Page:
The court ordered ABB to pay $35m. It ordered Fidelity to pay $1.7m for breaching its fiduciary duties in how it handled earnings on money moving to and from the plan’s investment options, known as float….the lower court’s decision has spawned at least four class-action suits against Fidelity over how it deals with float. The cases have all been filed this year.

It’s good to see some action on this front. The US provides for a great deal of regulation in the fund management and retirement fund arena precisely because you often have very unsophisticated customers, and the vendors can engage in all sorts of skimming that looks small on an individual account basis but adds up across a business. Now the interesting question is where the Obama Administration has been all this time. Will it join this party late and try to create the image that it really was taking early reports of these abuses seriously, or sit on the sidelines, on the assumption that this story won’t get much airplay? Stay tuned.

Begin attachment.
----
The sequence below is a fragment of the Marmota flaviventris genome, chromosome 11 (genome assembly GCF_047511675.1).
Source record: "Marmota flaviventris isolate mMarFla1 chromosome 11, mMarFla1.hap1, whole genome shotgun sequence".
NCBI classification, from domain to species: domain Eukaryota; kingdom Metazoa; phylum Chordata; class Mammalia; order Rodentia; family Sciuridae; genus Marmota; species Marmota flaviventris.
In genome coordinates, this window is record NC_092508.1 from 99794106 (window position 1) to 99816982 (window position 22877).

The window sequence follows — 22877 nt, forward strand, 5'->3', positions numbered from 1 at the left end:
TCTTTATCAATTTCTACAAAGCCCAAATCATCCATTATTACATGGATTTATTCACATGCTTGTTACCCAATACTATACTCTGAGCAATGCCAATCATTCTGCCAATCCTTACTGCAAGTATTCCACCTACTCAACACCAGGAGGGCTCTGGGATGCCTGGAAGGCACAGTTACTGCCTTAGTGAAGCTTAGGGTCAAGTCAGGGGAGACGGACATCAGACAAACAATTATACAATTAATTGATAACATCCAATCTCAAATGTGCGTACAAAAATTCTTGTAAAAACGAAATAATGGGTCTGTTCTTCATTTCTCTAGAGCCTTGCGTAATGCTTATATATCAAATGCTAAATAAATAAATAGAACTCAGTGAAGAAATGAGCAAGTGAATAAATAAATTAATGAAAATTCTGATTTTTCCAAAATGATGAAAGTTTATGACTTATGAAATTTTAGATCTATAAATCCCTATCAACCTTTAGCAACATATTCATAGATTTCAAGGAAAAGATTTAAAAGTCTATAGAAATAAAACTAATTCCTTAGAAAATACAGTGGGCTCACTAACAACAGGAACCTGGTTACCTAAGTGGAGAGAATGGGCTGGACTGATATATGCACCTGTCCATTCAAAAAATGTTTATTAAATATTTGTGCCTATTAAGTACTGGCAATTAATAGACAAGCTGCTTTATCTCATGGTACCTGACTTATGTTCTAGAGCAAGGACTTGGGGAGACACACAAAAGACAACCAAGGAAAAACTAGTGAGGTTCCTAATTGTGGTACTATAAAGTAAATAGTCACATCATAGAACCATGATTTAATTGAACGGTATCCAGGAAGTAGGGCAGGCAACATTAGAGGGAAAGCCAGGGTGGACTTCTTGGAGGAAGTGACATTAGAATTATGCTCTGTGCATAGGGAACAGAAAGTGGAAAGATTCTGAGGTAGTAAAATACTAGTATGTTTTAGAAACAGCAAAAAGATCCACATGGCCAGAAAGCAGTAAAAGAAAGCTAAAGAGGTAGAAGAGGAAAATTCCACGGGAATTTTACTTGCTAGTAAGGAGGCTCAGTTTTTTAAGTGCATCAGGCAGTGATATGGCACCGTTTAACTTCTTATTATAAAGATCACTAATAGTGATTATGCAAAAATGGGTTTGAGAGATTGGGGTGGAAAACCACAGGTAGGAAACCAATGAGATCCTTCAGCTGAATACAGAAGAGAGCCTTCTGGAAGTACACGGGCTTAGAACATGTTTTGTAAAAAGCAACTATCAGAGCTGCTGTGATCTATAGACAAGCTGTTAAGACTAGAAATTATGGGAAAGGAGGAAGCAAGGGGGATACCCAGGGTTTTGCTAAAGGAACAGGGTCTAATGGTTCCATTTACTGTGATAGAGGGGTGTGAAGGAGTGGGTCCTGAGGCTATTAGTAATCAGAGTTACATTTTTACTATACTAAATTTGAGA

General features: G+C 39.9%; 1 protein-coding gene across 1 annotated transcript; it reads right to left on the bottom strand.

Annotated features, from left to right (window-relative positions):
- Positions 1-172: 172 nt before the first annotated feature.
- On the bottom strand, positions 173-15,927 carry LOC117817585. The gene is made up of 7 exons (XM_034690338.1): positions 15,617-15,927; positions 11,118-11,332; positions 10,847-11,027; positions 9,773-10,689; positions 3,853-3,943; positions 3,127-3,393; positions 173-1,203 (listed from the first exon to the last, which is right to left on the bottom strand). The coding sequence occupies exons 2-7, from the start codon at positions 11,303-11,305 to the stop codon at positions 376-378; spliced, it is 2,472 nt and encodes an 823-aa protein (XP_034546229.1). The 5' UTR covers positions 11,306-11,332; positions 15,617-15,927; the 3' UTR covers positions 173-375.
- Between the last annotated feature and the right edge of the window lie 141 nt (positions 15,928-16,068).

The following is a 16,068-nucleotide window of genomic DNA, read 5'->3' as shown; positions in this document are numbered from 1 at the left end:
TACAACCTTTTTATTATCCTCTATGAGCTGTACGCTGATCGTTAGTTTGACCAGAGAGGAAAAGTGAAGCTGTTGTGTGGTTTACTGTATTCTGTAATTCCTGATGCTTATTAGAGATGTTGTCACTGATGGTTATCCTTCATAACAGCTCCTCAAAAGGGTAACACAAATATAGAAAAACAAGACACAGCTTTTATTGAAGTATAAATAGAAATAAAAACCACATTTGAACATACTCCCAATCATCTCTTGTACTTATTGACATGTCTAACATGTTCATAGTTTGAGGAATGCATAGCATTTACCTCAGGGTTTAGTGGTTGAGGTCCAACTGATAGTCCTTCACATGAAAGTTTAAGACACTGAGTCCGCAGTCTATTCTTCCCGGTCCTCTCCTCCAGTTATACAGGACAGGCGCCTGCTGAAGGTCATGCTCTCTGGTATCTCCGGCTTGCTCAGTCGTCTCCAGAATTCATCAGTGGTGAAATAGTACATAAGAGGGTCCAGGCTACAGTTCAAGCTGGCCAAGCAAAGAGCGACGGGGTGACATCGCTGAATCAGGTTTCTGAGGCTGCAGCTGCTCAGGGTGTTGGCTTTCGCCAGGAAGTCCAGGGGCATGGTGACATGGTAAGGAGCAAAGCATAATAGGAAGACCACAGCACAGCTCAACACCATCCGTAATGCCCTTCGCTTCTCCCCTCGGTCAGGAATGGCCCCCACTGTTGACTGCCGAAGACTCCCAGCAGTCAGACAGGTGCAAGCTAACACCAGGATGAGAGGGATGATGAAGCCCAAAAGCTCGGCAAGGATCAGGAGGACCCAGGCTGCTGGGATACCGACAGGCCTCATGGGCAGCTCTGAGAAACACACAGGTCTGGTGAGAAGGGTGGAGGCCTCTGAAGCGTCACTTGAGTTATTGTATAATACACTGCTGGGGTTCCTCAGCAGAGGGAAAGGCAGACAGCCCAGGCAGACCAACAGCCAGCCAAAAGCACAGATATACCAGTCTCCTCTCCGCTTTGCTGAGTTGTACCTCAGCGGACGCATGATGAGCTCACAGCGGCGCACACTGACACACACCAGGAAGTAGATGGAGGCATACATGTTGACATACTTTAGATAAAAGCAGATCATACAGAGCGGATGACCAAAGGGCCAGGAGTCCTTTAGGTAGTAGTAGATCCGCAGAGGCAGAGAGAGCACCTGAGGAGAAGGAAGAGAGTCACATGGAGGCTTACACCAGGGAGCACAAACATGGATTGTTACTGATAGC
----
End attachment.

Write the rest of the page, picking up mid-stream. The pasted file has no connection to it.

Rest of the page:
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  1. DakotabornKansan

    Where has the Obama Administration been all this time?

    “A recent economic crisis was the result of both the irresponsible action on Wall Street and everyday choices on Main St…Ensuring this crisis never happens again will require new rules to protect consumers and better information to empower them…While our government has a critical role to play in protecting consumers and promoting financial literacy, we each are responsible for understanding basic concepts: how to balance a checkbook, save for a child’s education, steer clear of deceptive financial products, plan for retirement, and avoid accumulating excessive debt.” – President Obama announcing April as Financial Literacy Month [2010]